“Hovering in a helicopter with people in it is one of the riskier things you can do right next to a transmission line.”
Electric utilities across the U.S. are wasting no time taking advantage of new FAA rules authorizing use of drones for commercial purposes.
“We’ve certainly heard from our members that they’re excited about this technology,” said Chris Hickling, the director of government relations for the Edison Electric Institute (EEI), the trade group for investor-owned utilities in the U.S. “They see it as part of building a smarter infrastructure. We see it as an area that’s going to continue to grow.”
More than 20 utilities have already tested unmanned aerial vehicles for inspecting transmission and distribution lines for damage from storm and normal wear and tear, using temporary rules from the Federal Aviation Administration, and are now ready to demonstrate them even more.
Among the early practitioners are Duke Energy, Exelon, National Grid, Southern Company, Pacific Gas & Electric and Xcel Energy.
“You can think of a scenario where in the not-too-distant future, utilities could put some of the smaller drones on every single lineworker’s truck, so that when they go to sites, they could zip it up and down a pole to do inspections that would normally require someone climbing all the way up there,” Hickling said in
[VLOS] restrictions would crimp plans by utilities to use drones for longer-distance inspections of power lines, but the agency is providing for waivers of that and other conditions set in the new rules – and companies are already acting on
Among them is Sharper Shape, a Palo Alto, Calif., company that conducts miles-long inspections of power lines in Europe.
Sharper Shape filed waiver requests with the FAA within hours of the agency’s release of the new rules on Monday, working with EEI, Xcel Energy, Montana-Dakota Utilities, Minnkota Power Cooperative, a flight operations company called SkySkope and others.
Sharper Shape says its beyond-line-of-sight flights can travel up to 20 miles, compared to about 1,500 feet under the new FAA regulations.
“With hundreds of thousands of miles of transmission lines and millions of miles of distribution lines” in the U.S., “not to mention generation assets, there are limits to visual-line-of-sight inspections,” Hickling said.
The longer drone flights can cut costs of inspections for utilities, which typically use helicopters for such operations, and provide them with better images and data, according to Andrew Phillips, the director of transmission and substations research at the Electric Power Research Institute, a nonprofit organization funded by the electric power industry.
“The (helicopter) fly-bys go quickly because they cost so much per hour,” Phillips said in an interview. “If you have a hovering operation (with a drone), you can get up there and take detailed pictures.”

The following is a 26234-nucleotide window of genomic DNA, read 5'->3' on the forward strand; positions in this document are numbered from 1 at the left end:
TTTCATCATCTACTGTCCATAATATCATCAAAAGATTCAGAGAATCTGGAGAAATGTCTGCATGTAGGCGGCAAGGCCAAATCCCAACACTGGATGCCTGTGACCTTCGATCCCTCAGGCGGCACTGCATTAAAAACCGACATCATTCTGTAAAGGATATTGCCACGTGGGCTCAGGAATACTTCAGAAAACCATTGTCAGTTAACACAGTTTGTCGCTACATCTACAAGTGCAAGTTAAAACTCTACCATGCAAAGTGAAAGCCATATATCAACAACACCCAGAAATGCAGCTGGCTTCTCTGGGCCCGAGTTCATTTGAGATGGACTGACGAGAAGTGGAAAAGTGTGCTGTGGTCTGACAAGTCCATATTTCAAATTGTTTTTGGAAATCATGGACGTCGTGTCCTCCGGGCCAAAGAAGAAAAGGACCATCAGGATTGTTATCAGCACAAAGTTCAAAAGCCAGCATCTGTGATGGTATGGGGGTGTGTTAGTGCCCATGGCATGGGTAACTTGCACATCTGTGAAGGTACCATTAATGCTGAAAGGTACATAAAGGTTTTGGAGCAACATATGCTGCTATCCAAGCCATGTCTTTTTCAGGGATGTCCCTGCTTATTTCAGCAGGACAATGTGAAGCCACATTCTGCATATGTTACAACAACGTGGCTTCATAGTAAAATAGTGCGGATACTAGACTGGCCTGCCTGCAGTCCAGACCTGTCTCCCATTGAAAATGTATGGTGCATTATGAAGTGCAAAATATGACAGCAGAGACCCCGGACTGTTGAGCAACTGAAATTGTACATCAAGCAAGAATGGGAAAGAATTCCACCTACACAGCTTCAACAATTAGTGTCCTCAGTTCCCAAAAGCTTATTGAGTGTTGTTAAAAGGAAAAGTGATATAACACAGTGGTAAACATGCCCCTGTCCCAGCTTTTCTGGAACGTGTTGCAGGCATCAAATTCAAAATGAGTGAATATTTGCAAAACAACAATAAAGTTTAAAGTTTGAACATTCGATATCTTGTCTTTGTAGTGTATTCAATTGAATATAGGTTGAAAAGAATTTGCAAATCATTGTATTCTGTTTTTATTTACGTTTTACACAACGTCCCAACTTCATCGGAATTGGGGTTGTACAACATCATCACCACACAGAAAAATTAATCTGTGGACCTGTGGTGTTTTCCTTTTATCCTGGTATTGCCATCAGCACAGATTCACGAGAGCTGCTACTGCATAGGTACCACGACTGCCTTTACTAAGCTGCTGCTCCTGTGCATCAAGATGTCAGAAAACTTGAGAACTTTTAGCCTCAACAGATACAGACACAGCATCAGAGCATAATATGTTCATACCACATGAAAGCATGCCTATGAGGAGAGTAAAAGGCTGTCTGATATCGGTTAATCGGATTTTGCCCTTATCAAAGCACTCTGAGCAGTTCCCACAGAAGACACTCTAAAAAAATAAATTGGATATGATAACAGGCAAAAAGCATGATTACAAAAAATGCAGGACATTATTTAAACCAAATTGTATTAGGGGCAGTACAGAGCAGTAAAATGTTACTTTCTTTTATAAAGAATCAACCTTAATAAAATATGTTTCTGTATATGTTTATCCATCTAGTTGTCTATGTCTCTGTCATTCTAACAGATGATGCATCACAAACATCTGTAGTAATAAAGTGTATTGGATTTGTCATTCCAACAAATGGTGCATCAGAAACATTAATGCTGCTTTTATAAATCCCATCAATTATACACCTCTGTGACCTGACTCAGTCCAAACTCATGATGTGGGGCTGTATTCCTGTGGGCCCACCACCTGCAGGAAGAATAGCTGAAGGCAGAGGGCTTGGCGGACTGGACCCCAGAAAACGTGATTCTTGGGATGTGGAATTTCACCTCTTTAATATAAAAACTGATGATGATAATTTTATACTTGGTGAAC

“Our members are required to go to their public utility commissions for approval, as they do with other investments,” he said. “They have to prove that they’re getting more than one dollar in savings for every dollar they’re spending.”
Hard to imagine a more perfect example of the 4Ds (dirty, distant, dull
I’d like to share a real life, true story that suggests just how close we already are to every lineman carrying a drone. In April 2016, I was moderating a panel at the Drone Dealer Expo. A gentleman came up to me and said he wanted to tell me a story about his son Joe, who is in his early 20’s and worked as a lineman for a utility company.
Being a dronie, Joe carried his Phantom with him in his truck. One day he decided that he would send the drone up for a look before he took the time to position and set up the truck, extend the basket and so forth. He discovered that everything was fine, there was no need to set up the truck and he rolled down the road to the next pole.
It didn’t take long for the foreman to notice that Joe was inspecting a lot more poles than anyone else. Shortly thereafter, the whole story got kicked upstairs.
Obviously, at the time there were some real issues starting with the fact that there was no way that the FAA would consider this to be anything but commercial work. Joe was operating without a 333. Corporate didn’t have a 333 and on top of that, Joe wasn’t a licensed manned aircraft pilot. Adding insult to injury, Joe was also operating without any oversight from corporate.
Now obviously integrating drones into a utility company, especially one that crosses state lines, is about as complex a drone business implementation issue as one can come up with. Part 107 solves one small piece of a much larger problem. But it makes the idea more possible today than it was six months ago. Given the financial incentive that might be enough to keep working on the rest of it.
One thing is for sure. When the time comes, the utilities won’t have much trouble documenting the savings.